Pa Then people

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Pà Thẻn
Pa Then.JPG
Girls in national costumes
Total population
 Vietnam 6,811 (2009)[1]
Regions with significant populations
Vietnam : Hà Giang, Tuyên Quang
Languages
Vietnamese, Pa-Hng
Religion
Traditional religion, Mahayana Buddhism, Taoism

The Pa Then (or Pá Hưng; Vietnamese: người Pà Thẻn) are an ethnic group of Vietnam. Most Pa Then live in Hà Giang and Tuyên Quang provinces, located in Vietnam's Northeast region. The Pa-Hng language belongs to the Hmong–Mien language family.

In 1999, the Pa Then numbered approximately 5,500 people.

Subsistence[edit]

Before 1970, the Pa Then practiced slash-and-burn (swidden) cultivation (Vu 2013:70-71). The Pa Then began to switch to wet-rice cultivation starting in 1970, and from 1993 onwards, most Pa Then had given up slash-and-burn cultivation. Currently the Pa Then grow various kinds of rice, including large-grained glutinous rice, long-grained glutinous rice, red glutinous rice, and non-glutinous rice varieties.

Traditionally, the Pa Then grew rice, maize, cassava, sesame, cassava, taro, lettuce, calabash, luffa, colocynth, sweet gourd, beans, and Chinese peas as food crops. The Pa Then also planted various spices such as basil, shallot, spring onion, garlic, ginger, crocus, red pepper, lesser galangal, citronella, eryngium, perilla, and marjoram. Sugarcane was also planted as well as fruit trees such as tangerine, guava, banana, grapefruit, lychee, longan, jackfruit, orange, and papaya.

In traditional Pa-Then slash-and-burn cultivation, crops that are to be harvested earlier are planted on the outside of the field, while later crops are planted in the middle. Seeds are sowed in the 2nd lunar month, and harvests take place in the 7th lunar month or the late 10th lunar month. When rice ripens, pincers are used to cut each ear of rice.

The Pa Then raise various animals such as water buffaloes, pigs, cattle, chickens, ducks, goats, and dogs (Vu 2013:86).

Religion[edit]

Cosmology[edit]

The Pa Then believe that the universe was created by the god Quơ Vo and the goddess Me Quơ O (Vu 2013:122-127). Pa Then cosmology divides the universe into four parts.

  1. The sky, where the sun, moon, stars, ancestors, God of Thunder, God of Lightning, Great Buddha, and others gods and spirits reside. The sky is ruled by the god Quơ Vo.
  2. The earth, where human beings, plants, animals, ancestors, and various ghosts and spirits (soil, forest, stone, plants, etc.) reside. The earth is ruled by the goddess Me Quơ O.
  3. The water, where there are various naiads, dragons, and gods of rivers and springs. The water is ruled by the goddess Me Quơ O.
  4. The underworld, where Me Quơ Lê and various spirits live. The underworld is ruled by the devil goddess Me Quơ Lê.

Benevolent spirits include the ancestral ghosts, the Stove god, the Room god, the Door god, the Soil god, Quơ Vo, and Me Quơ O. However, these spirits can also cause disease and crop failures when upset. Malevolent spirits include ghosts of people who die sudden deaths, the Forest spirit, the Cliff spirit, and plant spirits.

Each god is worshiped using different rituals (Vu 2013:122-127).

  • The Stove god: Worshiping the Stove god takes an entire day, starting from 9 AM until 11 AM of the next day. Pigs, chicken, sticky rice, and cakes are offered.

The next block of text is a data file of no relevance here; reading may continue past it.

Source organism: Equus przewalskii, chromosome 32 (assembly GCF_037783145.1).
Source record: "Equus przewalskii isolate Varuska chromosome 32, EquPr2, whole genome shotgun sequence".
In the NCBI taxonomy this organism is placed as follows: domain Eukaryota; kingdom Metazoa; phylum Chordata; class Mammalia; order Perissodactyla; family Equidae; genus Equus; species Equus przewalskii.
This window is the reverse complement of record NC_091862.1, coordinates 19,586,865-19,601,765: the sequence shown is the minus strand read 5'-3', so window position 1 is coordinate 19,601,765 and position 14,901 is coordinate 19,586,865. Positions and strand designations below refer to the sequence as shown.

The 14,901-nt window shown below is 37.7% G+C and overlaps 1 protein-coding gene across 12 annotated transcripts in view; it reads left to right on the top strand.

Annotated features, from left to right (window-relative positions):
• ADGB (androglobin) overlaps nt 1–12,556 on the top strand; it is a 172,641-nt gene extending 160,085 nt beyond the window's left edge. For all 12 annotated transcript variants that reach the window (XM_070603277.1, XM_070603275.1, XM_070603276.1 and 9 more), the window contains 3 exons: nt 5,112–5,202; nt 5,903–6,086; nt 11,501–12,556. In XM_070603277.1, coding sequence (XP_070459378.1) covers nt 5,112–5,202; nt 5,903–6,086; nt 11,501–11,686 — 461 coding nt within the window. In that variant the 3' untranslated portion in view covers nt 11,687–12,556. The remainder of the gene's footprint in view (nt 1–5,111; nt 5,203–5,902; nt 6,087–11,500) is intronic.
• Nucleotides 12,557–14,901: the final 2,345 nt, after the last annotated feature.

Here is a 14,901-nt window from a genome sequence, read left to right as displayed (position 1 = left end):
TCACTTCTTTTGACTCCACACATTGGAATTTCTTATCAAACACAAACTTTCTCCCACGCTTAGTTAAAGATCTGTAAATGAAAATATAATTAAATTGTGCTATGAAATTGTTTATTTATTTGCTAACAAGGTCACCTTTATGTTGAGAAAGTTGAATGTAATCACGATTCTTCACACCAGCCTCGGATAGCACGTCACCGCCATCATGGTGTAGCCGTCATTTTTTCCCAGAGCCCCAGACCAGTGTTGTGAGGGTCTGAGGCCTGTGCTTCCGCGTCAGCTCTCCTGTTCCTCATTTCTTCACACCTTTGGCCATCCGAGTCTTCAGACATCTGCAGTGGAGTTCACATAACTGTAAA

• The Room god: After a child is born for 3-4 days, or if the Pa Then believe that the Room god needs to be fed, chicken, liquor, joss sticks, and joss paper are arranged in a tray and put in the bed of the mother. The priest then burns joss paper and attempts to placate the Room god.
  • The Kitchen god: A pig head, liquor, rice, joss paper, and joss sticks are offered at the main door.
  • The Village god: Many Pa Then villages build shrines in the forest for their gods. Families bring meat, liquor, cakes, joss sticks, and joss paper to the priests who carry out the rituals, and the food is then eaten at the shrine. Strangers and women are allowed to join in the ceremony.

Ancestral worship[edit]

Most Pa Then families have two altars dedicated to ancestral worship, namely a primary altar and a minor (subordinate) altar. Ancestral worship is carried out on the following occasions (Vu 2013:122-127).

  • The 15th day of the 1st lunar month
  • The 3rd day of the 3rd lunar month
  • The 14th day of the 5th lunar month
  • The 27th day of the 9th lunar month
  • Name-giving ceremonies
  • Entering a new house
  • Funerals

Fire Dancing Festival[edit]

The Pa Then for celebrate the Fire Dancing (or Fire Jumping) Festival from the late 10th lunar month to the mid-1st lunar month (Vu 2013:130-131). A priest (sorcerer) plays the Tầy nhậy, a wooden plank about 30 cm wide and 1 meter long that is played using a small bamboo stick and balanced by an iron ring (Vu 2013:169). Five to seven dancers usually participate. The priest calls out the following gods to induce the dancers into trances.

  • Hông Lơ Cho
  • Vù Lơ Chí
  • Psi Lơ Chí
  • Me Lơ Chí
  • Pa Lơ Chí
  • Ơ Lơ Chí
  • Pu Lơ Chí
  • Pọ Lơ Chí
  • Xí Ca Dình
  • Co Tả Chồng Di (Fire God)

References[edit]

  1. ^ "The 2009 Vietnam Population and Housing Census: Completed Results". General Statistics Office of Vietnam: Central Population and Housing Census Steering Committee. June 2010. p. 135. Retrieved 26 November 2013. 
  • Vũ Quốc Khánh. 2013. Người Pà Thẻn ở Việt Nam [The Pa Then in Vietnam]. Hà Nội: Nhà xuất bản thông tấn.

External links[edit]